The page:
Types of NH Divorce Filings
In New Hampshire a person may cite a fault ground or irreconcilable differences as grounds for a divorce. In most instances, fault grounds are difficult to prove and even if they are proven, rarely make a difference in the distribution of the marital estate or parenting time schedule. Under New Hampshire law, a person can only be held at fault for a divorce under certain circumstances.
Under New Hampshire law, RSA 587:7, a divorce can be "decreed in favor of the innocent party" if any of the following circumstances occurred during the marriage:
- Either party was impotent
- Either party committed adultery
- Either party demonstrated extreme cruelty to the other
- Either party was convicted of a crime punishable by 1 or more years of actual imprisonment
- Either party has been absent and not heard from for 2 years or more at one time
- Either party has been a "habitual drunkard" for two years or more altogether
- Either party has joined a religious sect or society which does not find marriage lawful and that party has not lived with the other for 6 months or more altogether
If you are considering filing for divorce in New Hampshire and want to know more about your options, contact Russman Law right away.
Although a fault ground may be alleged, that does not mean that it should be alleged. If you have children, an amicable or civil divorce tends to lessen the transitional stress and trauma the children will suffer in a divorce proceeding. Absent special circumstances, parties with children will be Court ordered to attend a mediation. A mediation is an opportunity to settle the terms of your divorce in a respectful manner. Some parties choose to avoid Court altogether and engage in the Collaborative Divorce process.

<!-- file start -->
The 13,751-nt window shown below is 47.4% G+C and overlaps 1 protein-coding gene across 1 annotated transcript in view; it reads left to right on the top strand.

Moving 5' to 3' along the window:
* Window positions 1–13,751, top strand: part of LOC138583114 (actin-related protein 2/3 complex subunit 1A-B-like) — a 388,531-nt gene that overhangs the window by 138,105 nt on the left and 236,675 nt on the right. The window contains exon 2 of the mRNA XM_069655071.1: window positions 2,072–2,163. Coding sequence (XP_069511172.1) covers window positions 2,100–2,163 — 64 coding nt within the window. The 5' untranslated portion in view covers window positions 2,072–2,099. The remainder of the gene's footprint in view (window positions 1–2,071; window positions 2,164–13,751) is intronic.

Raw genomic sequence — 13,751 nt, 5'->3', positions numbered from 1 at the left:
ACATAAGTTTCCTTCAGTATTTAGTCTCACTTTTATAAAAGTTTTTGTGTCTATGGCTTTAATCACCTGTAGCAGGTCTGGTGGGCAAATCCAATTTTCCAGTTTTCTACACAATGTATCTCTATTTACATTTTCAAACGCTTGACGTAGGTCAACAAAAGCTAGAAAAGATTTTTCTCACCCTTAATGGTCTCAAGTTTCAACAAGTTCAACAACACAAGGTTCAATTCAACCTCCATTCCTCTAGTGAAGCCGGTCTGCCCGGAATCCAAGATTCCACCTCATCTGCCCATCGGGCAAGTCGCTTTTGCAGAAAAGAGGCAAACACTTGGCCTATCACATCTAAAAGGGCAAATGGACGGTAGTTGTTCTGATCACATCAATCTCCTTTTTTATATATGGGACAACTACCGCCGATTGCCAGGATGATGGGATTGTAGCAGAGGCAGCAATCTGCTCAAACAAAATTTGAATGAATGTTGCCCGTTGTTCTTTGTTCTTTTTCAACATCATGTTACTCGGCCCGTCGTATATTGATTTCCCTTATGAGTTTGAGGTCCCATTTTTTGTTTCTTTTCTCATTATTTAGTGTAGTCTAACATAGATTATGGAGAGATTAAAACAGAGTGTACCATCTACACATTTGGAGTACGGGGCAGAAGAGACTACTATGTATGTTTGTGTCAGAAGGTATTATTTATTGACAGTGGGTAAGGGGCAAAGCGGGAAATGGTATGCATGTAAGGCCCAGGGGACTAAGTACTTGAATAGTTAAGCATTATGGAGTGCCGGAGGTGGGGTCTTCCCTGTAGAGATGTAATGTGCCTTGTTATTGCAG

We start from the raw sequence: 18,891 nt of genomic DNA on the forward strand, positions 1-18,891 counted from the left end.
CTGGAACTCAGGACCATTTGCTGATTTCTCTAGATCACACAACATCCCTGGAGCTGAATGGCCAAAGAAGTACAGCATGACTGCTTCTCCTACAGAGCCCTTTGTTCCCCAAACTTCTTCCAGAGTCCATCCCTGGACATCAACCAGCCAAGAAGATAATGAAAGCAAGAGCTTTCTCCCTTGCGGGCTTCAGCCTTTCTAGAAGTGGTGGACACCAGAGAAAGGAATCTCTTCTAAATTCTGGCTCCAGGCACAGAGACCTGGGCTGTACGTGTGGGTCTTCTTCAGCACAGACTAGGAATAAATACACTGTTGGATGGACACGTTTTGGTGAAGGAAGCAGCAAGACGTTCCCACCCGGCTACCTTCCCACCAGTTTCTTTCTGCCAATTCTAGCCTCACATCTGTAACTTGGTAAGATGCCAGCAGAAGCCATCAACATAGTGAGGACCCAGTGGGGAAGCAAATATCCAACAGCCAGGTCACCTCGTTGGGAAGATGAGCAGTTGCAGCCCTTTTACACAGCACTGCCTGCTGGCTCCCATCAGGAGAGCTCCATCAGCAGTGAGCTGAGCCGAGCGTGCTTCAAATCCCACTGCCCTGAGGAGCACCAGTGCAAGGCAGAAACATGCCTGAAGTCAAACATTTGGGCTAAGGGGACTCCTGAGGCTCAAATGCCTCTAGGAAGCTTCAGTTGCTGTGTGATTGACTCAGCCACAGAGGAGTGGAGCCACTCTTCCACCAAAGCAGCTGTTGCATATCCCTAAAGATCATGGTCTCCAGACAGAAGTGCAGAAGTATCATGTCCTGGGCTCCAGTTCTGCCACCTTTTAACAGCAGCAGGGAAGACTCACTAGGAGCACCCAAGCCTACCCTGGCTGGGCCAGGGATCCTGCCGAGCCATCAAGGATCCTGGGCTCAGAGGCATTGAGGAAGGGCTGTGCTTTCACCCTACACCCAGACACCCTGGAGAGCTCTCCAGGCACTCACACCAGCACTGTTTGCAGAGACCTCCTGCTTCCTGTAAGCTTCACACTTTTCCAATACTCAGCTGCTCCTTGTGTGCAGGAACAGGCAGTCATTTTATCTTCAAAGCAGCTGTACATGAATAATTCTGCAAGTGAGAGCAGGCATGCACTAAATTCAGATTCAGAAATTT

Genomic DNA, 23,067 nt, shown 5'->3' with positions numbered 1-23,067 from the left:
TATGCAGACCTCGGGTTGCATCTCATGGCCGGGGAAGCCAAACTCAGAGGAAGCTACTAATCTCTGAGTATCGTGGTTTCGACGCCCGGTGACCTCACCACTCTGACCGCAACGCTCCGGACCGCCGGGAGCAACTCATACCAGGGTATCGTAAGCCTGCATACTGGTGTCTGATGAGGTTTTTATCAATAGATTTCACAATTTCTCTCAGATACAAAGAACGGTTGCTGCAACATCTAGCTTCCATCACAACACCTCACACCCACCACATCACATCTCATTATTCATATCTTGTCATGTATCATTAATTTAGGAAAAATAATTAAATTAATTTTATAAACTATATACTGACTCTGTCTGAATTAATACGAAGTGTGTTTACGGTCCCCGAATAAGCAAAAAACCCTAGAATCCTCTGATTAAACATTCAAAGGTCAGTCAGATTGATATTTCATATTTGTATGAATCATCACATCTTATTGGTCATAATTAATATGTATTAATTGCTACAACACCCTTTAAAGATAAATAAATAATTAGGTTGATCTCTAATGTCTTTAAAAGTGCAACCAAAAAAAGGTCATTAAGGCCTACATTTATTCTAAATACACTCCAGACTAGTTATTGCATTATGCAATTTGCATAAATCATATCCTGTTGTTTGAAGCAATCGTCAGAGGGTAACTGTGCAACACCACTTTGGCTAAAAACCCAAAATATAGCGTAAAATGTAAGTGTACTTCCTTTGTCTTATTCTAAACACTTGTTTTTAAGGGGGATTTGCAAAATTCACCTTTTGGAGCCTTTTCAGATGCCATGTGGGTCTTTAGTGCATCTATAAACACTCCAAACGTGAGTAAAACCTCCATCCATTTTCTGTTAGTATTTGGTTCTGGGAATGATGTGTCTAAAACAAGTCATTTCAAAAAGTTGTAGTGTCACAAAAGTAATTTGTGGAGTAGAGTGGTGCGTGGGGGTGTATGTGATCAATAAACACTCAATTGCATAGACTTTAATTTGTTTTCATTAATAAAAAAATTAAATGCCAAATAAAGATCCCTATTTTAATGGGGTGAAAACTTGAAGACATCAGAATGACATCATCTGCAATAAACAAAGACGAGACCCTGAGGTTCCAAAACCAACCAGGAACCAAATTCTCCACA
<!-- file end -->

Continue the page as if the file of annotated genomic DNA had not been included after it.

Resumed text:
Collaborative Divorce is a way for parties to settle their disputes by working together with the assistance of experienced attorneys, mental health professionals and other experts that all have the same goal – to help parties reach amicable solutions in their divorce. Attorneys even sign an agreement to avoid resorting to litigation.
Last year, more than 90% of the divorces in New Hampshire were granted on the grounds of irreconcilable differences. Though litigated divorce is the most common type of divorce conflict resolution, it is not necessarily the best in every situation. Parties who choose to mediate or use the Collaborative process tend to spend less in legal fees than a divorce that goes to a Final Hearing. Furthermore, these processes are usually faster than a case on the Court docket.
Speak to a NH Divorce Lawyer Now
If you are considering any type of New Hampshire divorce, contact our office. Attorney Katharine Phinney is an experienced divorce attorney who can explain more about your options. She focuses on reducing conflicts by utilizing divorce methods such as collaborative divorce that allow parties to reach amicable solutions. Call Russman Law now to find out more about the many benefits of using Collaborative Divorce.